Abstract

Serine/arginine-rich (SR) proteins are a conserved family of RNA-binding proteins that act as key modulators of alternative splicing. While their functional relevance in plants remains largely unknown, a mounting evidence suggests a central role for these proteins in the response to various stresses. The work presented in this thesis sheds light on the functional significance of OsRS29 and OsRS33, two SR (arginine/serine subfamily) genes in rice as a model. In this study, genome editing using CRISPR/Cas9 system followed by RNA-seq were utilized to target two splicing factors in rice, Os-RS29 and Os-RS33 to examine the transcriptome-wide effects of these double mutants before and after salt (NaCl) treatment. Functional enrichment of the differentially expressed transcripts as well as the differentially spliced genes was done to further understand how plants are affected by salt-stress and the interplay between stress and alternative splicing. Under normal growth conditions, when compared to the wild type, the differentially expressed genes in heterozygous Os-RS29 / homozygous Os-RS33 double mutant were enriched in oxidation-reduction processes, response to stress and various plant hormone signaling pathways. On the other hand, the homozygous Os-RS29 / homozygous Os-RS33 double mutant, showed a greater impact on the expression of many genes involved in biotic and abiotic stress responsive as well as mRNA modification. After salt treatment (250mM), both double mutants displayed significant down-regulation of critical salt responsive genes rendering a sensitive response towards salt stress especially in the homozygous Os-RS29 / homozygous Os-RS33 double mutant. Since the double mutants involved two members of splice factor proteins, the alteration in the landscape of constitutive and alternative splicing (AS) was investigated. The homozygous Os-RS29 / homozygous Os-RS33 double mutant showed more decrease in the total no. of AS events than the heterozygous Os-RS29 / homozygous Os-RS33 double mutant and the wild-type. Upon exposure to salt stress, however, the no. of AS events increased dramatically in the homozygous Os-RS29 / homozygous Os-RS33 double mutant compared to the other double mutant heterozygous Os-RS29 / homozygous Os-RS33 and the wild-type. The isoform shifts under different growth conditions suggest that Os-RS33 and Os-RS29 mediate stress responses via modulating the splicing of various salt stress-responsive genes. Among the genes that showed an altered splicing the homozygous Os-RS29 / homozygous Os-RS33 double mutant are the Eukaryotic Initiation Factors (eIFs) along with some mRNA processing and splice factors. These factors were found to interact with a number of WD40-repeat proteins whose expression is changed after salt treatment. In conclusion, transcriptomic analyses of the two double mutants showed that both splicing factors play important roles in regulating various stress responses during early plant development. Further investigations of the roles of tandem repeat domain proteins in stress will provide more understanding of the mechanisms by which the plant responds to various stresses.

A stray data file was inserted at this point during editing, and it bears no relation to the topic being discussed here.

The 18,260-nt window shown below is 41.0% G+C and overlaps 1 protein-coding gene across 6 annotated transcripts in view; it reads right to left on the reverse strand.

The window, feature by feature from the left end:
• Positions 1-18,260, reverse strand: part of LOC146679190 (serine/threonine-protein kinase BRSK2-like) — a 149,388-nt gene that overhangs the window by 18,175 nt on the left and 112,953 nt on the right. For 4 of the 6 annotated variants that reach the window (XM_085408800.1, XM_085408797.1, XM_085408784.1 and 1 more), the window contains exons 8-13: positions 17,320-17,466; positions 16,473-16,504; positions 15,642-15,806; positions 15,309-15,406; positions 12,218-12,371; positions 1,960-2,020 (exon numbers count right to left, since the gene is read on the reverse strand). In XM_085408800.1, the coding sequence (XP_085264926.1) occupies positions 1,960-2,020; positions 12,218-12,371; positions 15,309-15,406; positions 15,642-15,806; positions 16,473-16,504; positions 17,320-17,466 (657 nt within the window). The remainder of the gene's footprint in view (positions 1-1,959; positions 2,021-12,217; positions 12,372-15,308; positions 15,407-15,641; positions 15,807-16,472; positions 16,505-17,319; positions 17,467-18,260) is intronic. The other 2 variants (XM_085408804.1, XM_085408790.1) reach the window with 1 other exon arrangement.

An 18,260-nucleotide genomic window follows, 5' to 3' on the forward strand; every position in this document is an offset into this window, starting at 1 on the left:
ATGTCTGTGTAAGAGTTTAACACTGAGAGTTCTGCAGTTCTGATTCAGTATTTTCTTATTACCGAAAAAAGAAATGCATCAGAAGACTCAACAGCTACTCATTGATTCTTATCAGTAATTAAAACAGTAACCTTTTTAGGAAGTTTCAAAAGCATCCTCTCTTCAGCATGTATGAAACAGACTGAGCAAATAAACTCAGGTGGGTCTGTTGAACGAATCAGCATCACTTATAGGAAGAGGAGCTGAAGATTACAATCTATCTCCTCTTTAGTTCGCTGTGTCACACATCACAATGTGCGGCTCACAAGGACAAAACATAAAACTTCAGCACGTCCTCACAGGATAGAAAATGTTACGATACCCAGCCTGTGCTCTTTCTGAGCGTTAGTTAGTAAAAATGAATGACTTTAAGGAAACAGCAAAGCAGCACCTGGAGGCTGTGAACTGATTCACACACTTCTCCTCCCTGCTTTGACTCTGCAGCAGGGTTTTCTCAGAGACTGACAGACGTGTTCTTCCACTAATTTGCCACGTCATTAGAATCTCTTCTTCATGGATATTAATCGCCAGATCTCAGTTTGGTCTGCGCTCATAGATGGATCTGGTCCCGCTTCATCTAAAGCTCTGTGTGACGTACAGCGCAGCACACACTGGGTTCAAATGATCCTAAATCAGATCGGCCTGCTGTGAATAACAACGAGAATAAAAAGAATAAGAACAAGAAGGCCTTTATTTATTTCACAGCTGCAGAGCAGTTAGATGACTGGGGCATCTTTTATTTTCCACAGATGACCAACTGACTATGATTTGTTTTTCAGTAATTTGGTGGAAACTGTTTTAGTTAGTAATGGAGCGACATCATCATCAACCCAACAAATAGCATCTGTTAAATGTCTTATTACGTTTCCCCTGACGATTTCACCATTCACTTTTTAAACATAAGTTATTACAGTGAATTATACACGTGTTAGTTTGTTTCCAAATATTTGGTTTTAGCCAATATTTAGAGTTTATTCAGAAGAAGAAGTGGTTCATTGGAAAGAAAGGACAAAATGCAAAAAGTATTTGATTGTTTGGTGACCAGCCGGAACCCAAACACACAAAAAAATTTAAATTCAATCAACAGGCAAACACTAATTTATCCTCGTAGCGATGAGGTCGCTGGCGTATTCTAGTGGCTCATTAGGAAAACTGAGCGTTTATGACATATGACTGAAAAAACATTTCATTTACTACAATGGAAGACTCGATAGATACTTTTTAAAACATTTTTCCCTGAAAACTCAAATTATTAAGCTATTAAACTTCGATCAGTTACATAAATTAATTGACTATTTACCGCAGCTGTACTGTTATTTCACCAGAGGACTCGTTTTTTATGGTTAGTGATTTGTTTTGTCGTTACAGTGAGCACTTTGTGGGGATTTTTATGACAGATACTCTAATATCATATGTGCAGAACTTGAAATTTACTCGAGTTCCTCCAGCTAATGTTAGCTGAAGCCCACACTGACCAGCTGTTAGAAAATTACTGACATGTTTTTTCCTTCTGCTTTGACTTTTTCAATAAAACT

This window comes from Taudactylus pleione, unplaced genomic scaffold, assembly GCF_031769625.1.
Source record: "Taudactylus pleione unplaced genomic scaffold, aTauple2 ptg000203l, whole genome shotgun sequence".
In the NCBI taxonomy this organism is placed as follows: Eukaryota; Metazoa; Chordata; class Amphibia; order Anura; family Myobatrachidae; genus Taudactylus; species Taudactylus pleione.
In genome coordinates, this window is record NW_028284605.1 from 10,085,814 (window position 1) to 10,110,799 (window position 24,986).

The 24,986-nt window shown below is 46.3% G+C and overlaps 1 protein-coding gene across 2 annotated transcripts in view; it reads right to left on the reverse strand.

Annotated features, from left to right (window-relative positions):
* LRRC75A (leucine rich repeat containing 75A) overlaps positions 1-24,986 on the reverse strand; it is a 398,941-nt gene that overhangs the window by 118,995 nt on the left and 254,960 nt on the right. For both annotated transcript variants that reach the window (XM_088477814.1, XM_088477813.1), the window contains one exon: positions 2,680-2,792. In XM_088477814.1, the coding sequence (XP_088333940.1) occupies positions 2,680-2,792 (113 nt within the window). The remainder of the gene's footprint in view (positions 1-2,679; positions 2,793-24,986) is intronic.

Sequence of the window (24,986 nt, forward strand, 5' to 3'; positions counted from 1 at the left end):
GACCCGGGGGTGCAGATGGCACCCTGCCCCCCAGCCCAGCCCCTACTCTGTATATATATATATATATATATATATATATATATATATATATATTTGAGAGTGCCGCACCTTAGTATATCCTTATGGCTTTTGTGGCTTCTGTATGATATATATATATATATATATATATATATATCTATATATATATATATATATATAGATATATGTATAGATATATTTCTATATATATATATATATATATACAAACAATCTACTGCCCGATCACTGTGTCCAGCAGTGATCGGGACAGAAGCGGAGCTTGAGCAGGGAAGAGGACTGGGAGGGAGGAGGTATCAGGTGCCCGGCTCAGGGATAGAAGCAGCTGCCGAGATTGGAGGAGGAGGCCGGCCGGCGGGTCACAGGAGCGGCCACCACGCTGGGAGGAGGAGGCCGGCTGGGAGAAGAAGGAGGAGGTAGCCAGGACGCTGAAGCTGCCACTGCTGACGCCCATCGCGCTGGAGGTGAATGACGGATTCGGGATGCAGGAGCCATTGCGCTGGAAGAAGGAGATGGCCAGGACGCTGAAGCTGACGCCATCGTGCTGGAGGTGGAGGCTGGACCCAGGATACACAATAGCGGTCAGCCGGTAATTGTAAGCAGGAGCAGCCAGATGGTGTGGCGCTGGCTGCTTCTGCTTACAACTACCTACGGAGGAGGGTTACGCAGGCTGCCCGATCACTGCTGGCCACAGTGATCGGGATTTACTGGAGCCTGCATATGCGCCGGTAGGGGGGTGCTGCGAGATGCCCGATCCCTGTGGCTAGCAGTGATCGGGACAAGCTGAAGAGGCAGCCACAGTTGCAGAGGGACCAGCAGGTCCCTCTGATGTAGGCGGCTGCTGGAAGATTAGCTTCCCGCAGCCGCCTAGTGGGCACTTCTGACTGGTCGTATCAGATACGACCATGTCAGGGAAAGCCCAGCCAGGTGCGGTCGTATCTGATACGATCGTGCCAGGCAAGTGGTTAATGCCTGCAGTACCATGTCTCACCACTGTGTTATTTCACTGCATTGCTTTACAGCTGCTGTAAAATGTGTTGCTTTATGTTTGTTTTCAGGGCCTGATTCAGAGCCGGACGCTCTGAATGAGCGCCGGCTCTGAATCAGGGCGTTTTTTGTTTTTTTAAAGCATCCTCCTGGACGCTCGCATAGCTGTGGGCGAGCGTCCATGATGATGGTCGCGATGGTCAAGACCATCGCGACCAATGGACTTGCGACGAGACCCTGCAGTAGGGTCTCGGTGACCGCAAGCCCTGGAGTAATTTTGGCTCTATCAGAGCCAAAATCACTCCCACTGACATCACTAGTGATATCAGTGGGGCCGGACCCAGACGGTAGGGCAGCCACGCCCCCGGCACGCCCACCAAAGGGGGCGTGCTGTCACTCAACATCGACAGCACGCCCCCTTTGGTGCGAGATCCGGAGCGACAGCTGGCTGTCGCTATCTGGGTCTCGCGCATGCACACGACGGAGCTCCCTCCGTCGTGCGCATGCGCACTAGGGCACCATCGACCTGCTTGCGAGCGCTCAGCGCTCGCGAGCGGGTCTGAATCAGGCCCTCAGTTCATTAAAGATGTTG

School

School of Sciences and Engineering

Department

Biotechnology Program

Degree Name

MS in Biotechnology

Graduation Date

9-8-2019

Submission Date

September 2019

First Advisor

Moustafa, Ahmed

Committee Member 1

Abou Aisha, Khaled

Committee Member 2

Abdel Latif, Ahmed

Extent

118 p.

Document Type

Master's Thesis

Rights

The author retains all rights with regard to copyright. The author certifies that written permission from the owner(s) of third-party copyrighted matter included in the thesis, dissertation, paper, or record of study has been obtained. The author further certifies that IRB approval has been obtained for this thesis, or that IRB approval is not necessary for this thesis. Insofar as this thesis, dissertation, paper, or record of study is an educational record as defined in the Family Educational Rights and Privacy Act (FERPA) (20 USC 1232g), the author has granted consent to disclosure of it to anyone who requests a copy. The author has granted the American University in Cairo or its agents a non-exclusive license to archive this thesis, dissertation, paper, or record of study, and to make it accessible, in whole or in part, in all forms of media, now or hereafter known.

Institutional Review Board (IRB) Approval

Not necessary for this item

Available for download on Tuesday, September 19, 2023

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